Sketches of Ethiopia is, extraordinarily, the first album Mulatu Astatke, the godfather of Ethio-jazz, has recorded with his own band for an international label of influence. It has been a long time coming and it is a corker.
Astatke, on vibraphone and keyboards, is accompanied by his regular touring band, Step Ahead, which has at its core A-list British jazz musiciansamong them, trumpeter Byron Wallen, drummer Tom Skinner, bassist John Edwards and reed player James Arden. Step Ahead's 12-piece line-up also includes players of traditional Ethiopian instruments including the masinko (one-string lute), krar (lyre) and washint (bamboo flute). In addition, there are half a dozen guest musicians, who include rising Malian vocalist Fatoumata Diawara, who sings on the final track.
The album, a mix of originals and arrangements of traditional Ethiopian tunes, is generally hotter and more urgent than you would expect from Astatke's classic early 1970s recordings. That vibe is revisited on two tracks: "Gumuz," a traditional melody given a laid back, West Coast jazz-funk arrangement, and Astatke's "Motherland Abay," a showcase for the Ethiopian instruments. Elsewhere the album reflects Step Ahead's up-tempo, dance-friendly live approach. The material is largely through-written and the emphasis is on the ensemble, as always with Astatke: composer/arrangers Duke Ellington and Billy Strayhorn were prominent among his formative jazz influences.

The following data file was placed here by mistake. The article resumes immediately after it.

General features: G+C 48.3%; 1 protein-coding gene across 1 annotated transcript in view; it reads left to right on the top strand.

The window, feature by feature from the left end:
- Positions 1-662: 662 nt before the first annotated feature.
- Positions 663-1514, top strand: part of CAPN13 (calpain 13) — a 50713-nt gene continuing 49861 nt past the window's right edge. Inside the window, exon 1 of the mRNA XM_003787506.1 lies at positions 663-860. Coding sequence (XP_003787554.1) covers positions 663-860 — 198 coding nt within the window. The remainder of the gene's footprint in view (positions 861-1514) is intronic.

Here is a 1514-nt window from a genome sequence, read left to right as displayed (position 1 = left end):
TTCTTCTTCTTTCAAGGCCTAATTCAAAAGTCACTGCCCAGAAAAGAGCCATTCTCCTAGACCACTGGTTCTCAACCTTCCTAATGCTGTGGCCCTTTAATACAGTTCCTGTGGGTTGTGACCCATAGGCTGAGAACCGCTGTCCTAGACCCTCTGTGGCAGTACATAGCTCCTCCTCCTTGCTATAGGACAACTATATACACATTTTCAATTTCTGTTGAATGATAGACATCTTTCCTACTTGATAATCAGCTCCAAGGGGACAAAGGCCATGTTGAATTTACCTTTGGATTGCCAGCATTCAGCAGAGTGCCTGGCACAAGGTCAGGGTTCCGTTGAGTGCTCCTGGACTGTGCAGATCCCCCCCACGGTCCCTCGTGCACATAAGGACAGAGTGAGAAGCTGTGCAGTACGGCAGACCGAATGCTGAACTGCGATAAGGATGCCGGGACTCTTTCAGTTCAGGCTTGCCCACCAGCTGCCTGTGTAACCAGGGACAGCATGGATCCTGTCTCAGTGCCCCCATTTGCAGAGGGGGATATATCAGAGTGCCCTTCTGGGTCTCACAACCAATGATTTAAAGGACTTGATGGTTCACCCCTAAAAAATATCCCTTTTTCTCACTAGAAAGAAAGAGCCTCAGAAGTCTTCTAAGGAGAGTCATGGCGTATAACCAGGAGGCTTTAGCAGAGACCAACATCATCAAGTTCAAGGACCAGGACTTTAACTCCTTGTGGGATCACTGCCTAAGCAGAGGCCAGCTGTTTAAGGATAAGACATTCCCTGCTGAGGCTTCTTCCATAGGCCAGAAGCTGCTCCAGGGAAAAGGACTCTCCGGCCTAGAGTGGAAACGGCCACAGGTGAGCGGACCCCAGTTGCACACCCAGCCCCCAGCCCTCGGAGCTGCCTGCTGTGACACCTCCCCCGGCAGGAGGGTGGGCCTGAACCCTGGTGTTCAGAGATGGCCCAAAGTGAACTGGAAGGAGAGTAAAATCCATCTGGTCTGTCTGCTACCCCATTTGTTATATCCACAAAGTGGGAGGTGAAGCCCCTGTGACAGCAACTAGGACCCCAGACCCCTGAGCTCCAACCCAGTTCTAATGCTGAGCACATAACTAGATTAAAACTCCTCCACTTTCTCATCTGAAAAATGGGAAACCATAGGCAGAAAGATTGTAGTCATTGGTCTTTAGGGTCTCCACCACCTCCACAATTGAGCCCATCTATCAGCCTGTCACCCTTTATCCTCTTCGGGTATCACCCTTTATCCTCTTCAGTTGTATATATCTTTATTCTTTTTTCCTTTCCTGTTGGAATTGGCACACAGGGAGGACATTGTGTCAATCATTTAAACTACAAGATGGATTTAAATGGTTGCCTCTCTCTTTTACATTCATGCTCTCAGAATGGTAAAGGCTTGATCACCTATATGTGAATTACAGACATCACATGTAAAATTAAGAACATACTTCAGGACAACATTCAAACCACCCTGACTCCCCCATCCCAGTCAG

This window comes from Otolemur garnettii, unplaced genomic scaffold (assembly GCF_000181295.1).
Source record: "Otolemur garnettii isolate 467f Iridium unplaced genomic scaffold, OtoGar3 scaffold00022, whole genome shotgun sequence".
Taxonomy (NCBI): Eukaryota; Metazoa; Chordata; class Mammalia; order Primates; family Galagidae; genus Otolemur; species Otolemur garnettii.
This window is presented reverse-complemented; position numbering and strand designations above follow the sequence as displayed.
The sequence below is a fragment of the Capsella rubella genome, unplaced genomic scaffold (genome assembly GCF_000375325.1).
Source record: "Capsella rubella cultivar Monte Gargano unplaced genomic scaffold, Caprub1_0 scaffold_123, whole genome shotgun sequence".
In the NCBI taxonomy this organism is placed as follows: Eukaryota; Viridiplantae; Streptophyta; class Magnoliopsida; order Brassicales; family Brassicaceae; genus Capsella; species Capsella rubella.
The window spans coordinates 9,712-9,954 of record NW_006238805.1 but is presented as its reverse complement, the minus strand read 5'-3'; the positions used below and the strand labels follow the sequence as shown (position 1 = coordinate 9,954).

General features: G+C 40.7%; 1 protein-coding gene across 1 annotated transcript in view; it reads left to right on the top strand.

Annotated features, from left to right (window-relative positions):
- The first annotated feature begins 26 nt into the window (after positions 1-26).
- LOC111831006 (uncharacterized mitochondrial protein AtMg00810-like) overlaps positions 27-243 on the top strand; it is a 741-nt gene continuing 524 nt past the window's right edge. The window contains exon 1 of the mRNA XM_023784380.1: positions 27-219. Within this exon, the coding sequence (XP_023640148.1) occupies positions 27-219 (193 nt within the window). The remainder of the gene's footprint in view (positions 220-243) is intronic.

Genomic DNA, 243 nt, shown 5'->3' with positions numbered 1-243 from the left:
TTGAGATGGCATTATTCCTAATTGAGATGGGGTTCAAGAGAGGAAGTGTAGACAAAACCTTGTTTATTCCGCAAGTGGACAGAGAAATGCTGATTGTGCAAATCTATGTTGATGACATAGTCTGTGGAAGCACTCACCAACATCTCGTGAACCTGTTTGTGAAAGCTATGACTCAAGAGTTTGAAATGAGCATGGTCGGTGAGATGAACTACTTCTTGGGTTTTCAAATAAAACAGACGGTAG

Born in 1943, Astatke studied in Britain and the US in the 1960s. He returned to Ethiopia towards the end of the decade, in the dog days of Haile Selassie's imperial rule. State control of the music business was weakening and a handful of enthusiasts were setting up independent labels which the expiring regime lacked the energy to close down. But the audience for Astatke's music was small, for Ethiopia had no broad tradition of instrumental music. In 1974 a military junta, the Derg, ousted Selassie and seized power. Under the Derg, Ethiopia's fledgling music business was suppressed.
Internationally, Astatke's fortunes improved in the late 1990s, when the Paris-based label Buda Musique launched its Ethiopiques reissue series. Volume four, Ethio Jazz & Musique Instrumentale 19691974, released in 1998, comprised album tracks and singles recorded by Astatke either under his own name or as arranger/bandleader. People began to pick up on Ethio-jazz, among them US movie director Jim Jarmusch, who featured Astatke's 1970s recordings prominently on the soundtrack of Broken Flowers (2005). In the film's wake, Astatke toured and recorded with the Heliocentrics and Either/Orchestra. In 2010, Mochilla released Timeless, recorded in concert in the US with leading local players.
Sketches of Ethiopia is essentially Astatke and Step Ahead's live set performed in the studio by an expanded line-up. It makes the transition with resounding success.
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